It’s odd that Julio Ferreira has just two pages, far apart from one another – did something get changed, and new pages were swapped in? For example, The Flash issue saw Johnny Quick of the Crime Syndicate stealing the Cosmic Treadmill for Waller – it wasn’t mentioned. Whatever the case, the art throughout is really rather great – there’s no one image that stands out, but it’s good looking, and the super people look impressive enough. The big winner among the cast is Rick Flag Jr, who suddenly has the lustrous locks of a Sunsilk model.

Matt Herms and Simon Bowland do a bang-up job on the lettering and colours, while Rafa Sandoval continues the cover image that’s been on all this event’s instalments, with colours by Alex Sinclair. It’s fine.

So, what comes next? There’s a reference in the issue to Waller knowing something bad is coming – isn’t it always? – so perhaps we’ll see her Justice League Really Dark in the Dark Crisis event. ‘…Amanda Waller won’, the final phrase of this issue, surely can’t be the last words on this run of Suicide Squad.

10 thoughts on “War For Earth 3 #2 review

  1. Based on interviews, Joshua Williamson, the architect of the upcoming “Dark Crisis,” was inspired by “Infinite Crisis.” (Which makes me feel so old… 🙂 That was 17 years ago but in “reader years” it seems like yesterday… ) Anyway, there were four mini-series leading up to “Infinite Crisis” as well as hints sprinkled here and there in other titles. And if you look at the DC landscape right now, several titles — most of them Williamson’s — seem to be similarly laying the groundwork for “Dark Crisis.” I’d include “Suicide Squad” and this Earth 3 event among those. But in the case of “Infinite Crisis” they had four different mini-series by four different creative teams, which I thought were really successful. All four of those minis were pretty high quality, but with different writing/art styles. I don’t feel like that same successful formula is being employed here, even if that is the intention.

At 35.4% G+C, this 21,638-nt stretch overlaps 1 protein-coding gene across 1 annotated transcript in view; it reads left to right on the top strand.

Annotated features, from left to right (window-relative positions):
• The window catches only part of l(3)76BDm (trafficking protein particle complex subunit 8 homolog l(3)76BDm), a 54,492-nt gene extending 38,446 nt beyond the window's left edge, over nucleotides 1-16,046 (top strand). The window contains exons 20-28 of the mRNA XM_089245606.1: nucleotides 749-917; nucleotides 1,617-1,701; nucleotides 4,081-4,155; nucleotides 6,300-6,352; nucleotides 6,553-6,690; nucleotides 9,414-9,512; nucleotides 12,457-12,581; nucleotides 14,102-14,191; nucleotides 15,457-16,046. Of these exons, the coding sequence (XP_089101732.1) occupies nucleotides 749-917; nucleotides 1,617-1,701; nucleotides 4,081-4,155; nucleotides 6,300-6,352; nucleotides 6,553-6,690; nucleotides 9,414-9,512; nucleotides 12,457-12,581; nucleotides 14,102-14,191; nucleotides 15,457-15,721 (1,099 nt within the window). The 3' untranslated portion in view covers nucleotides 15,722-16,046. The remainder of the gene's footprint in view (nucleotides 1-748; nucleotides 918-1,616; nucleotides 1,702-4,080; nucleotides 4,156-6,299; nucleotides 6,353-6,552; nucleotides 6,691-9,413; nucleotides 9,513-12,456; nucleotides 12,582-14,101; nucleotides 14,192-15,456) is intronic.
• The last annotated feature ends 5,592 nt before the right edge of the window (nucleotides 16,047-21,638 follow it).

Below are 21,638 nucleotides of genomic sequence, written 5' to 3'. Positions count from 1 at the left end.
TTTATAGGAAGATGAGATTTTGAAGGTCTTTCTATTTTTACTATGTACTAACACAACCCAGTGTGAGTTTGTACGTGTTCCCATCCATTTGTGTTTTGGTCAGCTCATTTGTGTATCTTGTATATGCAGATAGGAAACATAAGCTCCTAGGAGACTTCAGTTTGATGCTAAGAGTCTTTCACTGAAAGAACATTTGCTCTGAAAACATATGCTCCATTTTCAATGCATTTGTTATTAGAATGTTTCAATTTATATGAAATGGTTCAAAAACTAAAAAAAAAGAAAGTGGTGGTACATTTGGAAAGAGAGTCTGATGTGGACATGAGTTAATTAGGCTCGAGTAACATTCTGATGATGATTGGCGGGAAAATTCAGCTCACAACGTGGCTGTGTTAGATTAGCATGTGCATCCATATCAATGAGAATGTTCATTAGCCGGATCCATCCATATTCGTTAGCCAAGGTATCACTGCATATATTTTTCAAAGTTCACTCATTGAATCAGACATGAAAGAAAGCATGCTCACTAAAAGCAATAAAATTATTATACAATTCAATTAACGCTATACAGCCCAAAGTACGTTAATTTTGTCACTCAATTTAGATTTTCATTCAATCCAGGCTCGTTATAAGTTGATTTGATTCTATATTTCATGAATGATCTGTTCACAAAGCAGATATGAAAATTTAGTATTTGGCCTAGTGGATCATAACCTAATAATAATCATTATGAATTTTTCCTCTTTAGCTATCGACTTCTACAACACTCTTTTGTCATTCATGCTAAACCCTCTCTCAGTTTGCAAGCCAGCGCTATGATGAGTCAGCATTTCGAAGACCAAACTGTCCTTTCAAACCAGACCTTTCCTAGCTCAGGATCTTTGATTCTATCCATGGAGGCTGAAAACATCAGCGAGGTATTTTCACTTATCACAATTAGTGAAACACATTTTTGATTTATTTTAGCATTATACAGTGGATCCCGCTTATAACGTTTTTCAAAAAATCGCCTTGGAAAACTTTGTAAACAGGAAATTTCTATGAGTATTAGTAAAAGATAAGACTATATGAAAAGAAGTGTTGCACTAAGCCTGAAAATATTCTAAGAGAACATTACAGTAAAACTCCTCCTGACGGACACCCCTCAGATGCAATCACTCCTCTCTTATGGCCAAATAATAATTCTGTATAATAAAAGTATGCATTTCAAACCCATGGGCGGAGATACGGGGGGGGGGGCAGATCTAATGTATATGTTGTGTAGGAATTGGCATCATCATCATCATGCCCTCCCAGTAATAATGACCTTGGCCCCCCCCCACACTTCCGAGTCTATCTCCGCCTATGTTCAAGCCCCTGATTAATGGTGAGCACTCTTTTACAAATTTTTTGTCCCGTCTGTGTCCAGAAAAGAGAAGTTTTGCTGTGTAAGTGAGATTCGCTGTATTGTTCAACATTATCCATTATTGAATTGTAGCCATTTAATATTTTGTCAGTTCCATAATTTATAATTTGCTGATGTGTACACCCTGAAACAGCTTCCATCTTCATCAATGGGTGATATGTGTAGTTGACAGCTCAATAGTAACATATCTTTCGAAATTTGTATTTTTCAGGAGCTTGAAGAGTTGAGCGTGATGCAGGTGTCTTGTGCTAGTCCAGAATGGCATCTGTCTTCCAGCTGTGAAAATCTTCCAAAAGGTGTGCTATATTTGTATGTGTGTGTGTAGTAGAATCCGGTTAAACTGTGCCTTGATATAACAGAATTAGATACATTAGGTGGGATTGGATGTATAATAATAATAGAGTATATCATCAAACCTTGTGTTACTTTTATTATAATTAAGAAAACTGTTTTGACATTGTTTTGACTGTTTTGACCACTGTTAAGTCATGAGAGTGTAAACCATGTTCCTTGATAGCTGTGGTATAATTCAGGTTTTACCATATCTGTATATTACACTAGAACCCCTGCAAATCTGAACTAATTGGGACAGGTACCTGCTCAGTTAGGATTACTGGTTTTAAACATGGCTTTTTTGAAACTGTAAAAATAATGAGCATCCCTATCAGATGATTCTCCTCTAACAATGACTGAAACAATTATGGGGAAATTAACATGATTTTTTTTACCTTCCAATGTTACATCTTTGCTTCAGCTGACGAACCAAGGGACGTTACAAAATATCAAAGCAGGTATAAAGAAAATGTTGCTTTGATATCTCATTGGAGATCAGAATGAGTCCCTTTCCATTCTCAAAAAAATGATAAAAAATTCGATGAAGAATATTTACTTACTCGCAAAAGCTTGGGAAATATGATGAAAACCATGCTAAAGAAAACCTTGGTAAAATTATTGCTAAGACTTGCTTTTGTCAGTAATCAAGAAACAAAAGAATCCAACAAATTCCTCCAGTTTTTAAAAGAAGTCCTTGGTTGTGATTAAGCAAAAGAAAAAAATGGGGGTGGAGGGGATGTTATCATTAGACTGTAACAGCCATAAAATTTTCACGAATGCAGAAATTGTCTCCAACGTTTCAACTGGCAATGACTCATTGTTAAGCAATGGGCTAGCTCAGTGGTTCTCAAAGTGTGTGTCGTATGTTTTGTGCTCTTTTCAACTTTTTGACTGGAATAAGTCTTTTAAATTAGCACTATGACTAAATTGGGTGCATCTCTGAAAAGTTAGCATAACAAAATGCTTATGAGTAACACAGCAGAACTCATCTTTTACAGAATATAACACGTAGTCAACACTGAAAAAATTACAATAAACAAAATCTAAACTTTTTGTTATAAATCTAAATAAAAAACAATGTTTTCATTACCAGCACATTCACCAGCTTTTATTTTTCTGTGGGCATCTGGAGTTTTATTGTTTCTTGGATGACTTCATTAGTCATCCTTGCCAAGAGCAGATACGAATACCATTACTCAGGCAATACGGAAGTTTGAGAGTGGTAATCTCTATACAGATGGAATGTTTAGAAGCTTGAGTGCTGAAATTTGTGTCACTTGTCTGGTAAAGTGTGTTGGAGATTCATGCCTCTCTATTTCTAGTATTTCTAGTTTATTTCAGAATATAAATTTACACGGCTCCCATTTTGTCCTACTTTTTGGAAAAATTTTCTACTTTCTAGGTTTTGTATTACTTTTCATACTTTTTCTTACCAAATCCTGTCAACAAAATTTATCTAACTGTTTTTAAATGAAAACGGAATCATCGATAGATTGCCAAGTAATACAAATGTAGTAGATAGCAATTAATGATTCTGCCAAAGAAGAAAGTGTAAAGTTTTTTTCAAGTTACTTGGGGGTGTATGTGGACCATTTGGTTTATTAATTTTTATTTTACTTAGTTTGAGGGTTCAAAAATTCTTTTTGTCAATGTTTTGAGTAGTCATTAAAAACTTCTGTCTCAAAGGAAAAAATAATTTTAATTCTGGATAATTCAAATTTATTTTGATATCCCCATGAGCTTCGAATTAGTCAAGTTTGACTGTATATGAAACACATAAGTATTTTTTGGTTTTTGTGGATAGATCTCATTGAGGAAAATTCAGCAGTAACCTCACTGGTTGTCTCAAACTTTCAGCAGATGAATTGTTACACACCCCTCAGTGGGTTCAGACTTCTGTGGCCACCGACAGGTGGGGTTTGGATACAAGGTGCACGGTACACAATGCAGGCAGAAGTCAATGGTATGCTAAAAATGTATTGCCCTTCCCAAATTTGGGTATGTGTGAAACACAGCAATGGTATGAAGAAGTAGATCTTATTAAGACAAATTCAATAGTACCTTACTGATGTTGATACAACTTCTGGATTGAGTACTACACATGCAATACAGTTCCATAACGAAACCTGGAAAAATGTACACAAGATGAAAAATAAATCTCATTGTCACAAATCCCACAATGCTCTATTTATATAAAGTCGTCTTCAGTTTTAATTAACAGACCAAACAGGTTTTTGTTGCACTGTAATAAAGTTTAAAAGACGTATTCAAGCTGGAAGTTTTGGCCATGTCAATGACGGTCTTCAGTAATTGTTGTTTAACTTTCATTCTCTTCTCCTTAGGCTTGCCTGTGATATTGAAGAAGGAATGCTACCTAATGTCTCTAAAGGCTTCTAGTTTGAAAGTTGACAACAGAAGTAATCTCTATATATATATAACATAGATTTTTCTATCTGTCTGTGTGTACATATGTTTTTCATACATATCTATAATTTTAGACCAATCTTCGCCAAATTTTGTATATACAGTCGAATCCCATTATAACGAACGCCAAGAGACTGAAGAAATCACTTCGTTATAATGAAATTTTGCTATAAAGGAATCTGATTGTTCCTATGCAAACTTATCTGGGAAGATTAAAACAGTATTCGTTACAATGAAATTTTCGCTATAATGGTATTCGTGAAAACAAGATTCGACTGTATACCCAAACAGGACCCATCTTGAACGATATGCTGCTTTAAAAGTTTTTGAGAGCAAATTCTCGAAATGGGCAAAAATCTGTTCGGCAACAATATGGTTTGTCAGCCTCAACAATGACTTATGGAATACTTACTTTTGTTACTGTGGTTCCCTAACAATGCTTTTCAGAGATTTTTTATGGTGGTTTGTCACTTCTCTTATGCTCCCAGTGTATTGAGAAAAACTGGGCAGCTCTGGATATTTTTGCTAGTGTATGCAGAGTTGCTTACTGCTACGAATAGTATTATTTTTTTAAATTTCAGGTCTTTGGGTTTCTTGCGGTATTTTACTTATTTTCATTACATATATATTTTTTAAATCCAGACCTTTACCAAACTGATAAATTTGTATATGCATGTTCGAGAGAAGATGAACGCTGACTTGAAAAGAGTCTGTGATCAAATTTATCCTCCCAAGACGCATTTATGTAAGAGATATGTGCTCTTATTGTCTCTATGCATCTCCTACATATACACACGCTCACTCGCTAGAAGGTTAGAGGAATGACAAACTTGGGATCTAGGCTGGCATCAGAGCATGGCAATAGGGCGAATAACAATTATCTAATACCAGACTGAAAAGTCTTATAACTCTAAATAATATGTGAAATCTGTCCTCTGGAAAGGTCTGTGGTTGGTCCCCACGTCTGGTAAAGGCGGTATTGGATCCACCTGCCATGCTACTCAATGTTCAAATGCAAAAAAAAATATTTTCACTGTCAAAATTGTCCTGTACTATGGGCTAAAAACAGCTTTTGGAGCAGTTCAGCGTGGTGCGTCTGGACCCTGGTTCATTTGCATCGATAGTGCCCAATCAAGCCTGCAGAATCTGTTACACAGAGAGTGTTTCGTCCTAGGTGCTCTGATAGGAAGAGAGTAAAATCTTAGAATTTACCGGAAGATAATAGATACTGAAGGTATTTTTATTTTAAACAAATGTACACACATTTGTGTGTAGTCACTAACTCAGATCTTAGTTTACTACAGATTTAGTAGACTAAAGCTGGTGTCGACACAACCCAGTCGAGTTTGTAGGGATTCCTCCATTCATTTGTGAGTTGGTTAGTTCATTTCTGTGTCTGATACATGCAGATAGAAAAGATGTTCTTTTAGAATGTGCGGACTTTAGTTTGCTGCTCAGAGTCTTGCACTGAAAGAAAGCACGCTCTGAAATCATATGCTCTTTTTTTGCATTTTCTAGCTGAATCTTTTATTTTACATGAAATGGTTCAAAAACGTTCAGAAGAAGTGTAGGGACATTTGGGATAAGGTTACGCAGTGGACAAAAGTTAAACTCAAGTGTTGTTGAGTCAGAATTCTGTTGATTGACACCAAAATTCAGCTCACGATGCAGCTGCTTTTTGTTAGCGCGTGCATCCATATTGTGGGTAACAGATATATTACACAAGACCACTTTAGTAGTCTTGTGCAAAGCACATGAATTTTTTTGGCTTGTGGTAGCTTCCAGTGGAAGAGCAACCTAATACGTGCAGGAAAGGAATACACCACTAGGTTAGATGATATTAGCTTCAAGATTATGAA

As for Waller, I’ve just been following this “Squad” run via reviews like yours. I’d too been hoping for an Earth 3 doppelganger. I guess, if “it all matters” per Scott Snyder/Death Metal, then this Waller is the same one as in Ostrander’s run, meaning she has finally decided after 34 years or so to take a different approach to world-saving. And hasn’t this book actually shown a couple flashbacks to the Ostrander Squad from the 80s/90s? So I’m thinking the creative team believe they are working with the Ostrander Waller/legacy. But, honestly, it could have been written far far far far better and with more nuance. The idea of a Waller who has decided not to keep doing the same thing over and over and go for broke isn’t a bad one. But it needed far better execution and a few really good character-study issues about how she got to this point. Too many “Squad” writers like the action and killing off characters. They totally miss how Ostrander’s run was ALL ABOUT character. If I’d been the editor on this book I would have pushed for one issue that was like a “Times Past” or something focusing just on Waller and her change in attitude from when she first started running the Squad until present day. It would catch new readers up and be satisfying for old timers like me.

    Liked by 1 person

  2. I should add, though, that maybe THIS is just how the current “Squad” creative team sees Waller, and they don’t think there needs to be an in-story explanation for her change in attitude/approach. In which case they don’t get her at all…

    Liked by 1 person

  3. I’m another one who hates that Amanda Waller has been written as a sociopathic murderer for the last decade. John Ostrander created such a wonderfully complex, morally ambiguous anti-hero with a genuinely multifaceted personality, and since the New 52 she’s been reduced to a one-dimensional caricature.

    Liked by 2 people

  4. Every time I see a glimmer of the old Waller, it gets shot down. There’s fun in this issue — Ambush Bug, the Teeniest Titans, some other things — but man, I’m a little tired of all this. This run started pretty strong, too.

    Liked by 2 people

  5. Well that was confusing!